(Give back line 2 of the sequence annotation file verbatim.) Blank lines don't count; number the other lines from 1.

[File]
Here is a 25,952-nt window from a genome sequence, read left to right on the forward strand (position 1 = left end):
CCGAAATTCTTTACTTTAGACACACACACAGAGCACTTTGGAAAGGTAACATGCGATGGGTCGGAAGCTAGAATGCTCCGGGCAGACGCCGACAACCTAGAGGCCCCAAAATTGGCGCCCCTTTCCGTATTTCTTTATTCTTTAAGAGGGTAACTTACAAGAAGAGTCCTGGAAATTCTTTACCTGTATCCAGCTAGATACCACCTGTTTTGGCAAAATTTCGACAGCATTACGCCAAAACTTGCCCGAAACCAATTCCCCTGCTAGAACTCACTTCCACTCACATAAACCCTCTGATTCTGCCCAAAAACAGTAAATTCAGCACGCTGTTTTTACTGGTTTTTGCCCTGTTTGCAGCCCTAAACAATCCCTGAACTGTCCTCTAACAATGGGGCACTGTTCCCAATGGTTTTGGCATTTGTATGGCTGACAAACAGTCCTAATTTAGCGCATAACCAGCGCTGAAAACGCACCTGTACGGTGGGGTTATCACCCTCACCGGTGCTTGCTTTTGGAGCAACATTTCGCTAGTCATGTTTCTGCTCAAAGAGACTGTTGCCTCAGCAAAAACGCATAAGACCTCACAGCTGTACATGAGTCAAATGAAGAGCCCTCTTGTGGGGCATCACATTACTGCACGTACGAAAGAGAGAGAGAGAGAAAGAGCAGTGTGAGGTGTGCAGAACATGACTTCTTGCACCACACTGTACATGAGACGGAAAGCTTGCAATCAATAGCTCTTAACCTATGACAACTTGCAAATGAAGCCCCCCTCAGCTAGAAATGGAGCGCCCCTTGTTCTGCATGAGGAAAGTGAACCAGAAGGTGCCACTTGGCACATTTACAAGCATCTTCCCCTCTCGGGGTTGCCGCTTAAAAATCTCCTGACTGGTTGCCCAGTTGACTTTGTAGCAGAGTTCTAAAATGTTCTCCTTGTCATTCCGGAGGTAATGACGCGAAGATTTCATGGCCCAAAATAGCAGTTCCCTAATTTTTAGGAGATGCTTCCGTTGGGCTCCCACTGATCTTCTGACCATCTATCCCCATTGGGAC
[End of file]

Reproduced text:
CCGAAATTCTTTACTTTAGACACACACACAGAGCACTTTGGAAAGGTAACATGCGATGGGTCGGAAGCTAGAATGCTCCGGGCAGACGCCGACAACCTAGAGGCCCCAAAATTGGCGCCCCTTTCCGTATTTCTTTATTCTTTAAGAGGGTAACTTACAAGAAGAGTCCTGGAAATTCTTTACCTGTATCCAGCTAGATACCACCTGTTTTGGCAAAATTTCGACAGCATTACGCCAAAACTTGCCCGAAACCAATTCCCCTGCTAGAACTCACTTCCACTCACATAAACCCTCTGATTCTGCCCAAAAACAGTAAATTCAGCACGCTGTTTTTACTGGTTTTTGCCCTGTTTGCAGCCCTAAACAATCCCTGAACTGTCCTCTAACAATGGGGCACTGTTCCCAATGGTTTTGGCATTTGTATGGCTGACAAACAGTCCTAATTTAGCGCATAACCAGCGCTGAAAACGCACCTGTACGGTGGGGTTATCACCCTCACCGGTGCTTGCTTTTGGAGCAACATTTCGCTAGTCATGTTTCTGCTCAAAGAGACTGTTGCCTCAGCAAAAACGCATAAGACCTCACAGCTGTACATGAGTCAAATGAAGAGCCCTCTTGTGGGGCATCACATTACTGCACGTACGAAAGAGAGAGAGAGAGAAAGAGCAGTGTGAGGTGTGCAGAACATGACTTCTTGCACCACACTGTACATGAGACGGAAAGCTTGCAATCAATAGCTCTTAACCTATGACAACTTGCAAATGAAGCCCCCCTCAGCTAGAAATGGAGCGCCCCTTGTTCTGCATGAGGAAAGTGAACCAGAAGGTGCCACTTGGCACATTTACAAGCATCTTCCCCTCTCGGGGTTGCCGCTTAAAAATCTCCTGACTGGTTGCCCAGTTGACTTTGTAGCAGAGTTCTAAAATGTTCTCCTTGTCATTCCGGAGGTAATGACGCGAAGATTTCATGGCCCAAAATAGCAGTTCCCTAATTTTTAGGAGATGCTTCCGTTGGGCTCCCACTGATCTTCTGACCATCTATCCCCATTGGGAC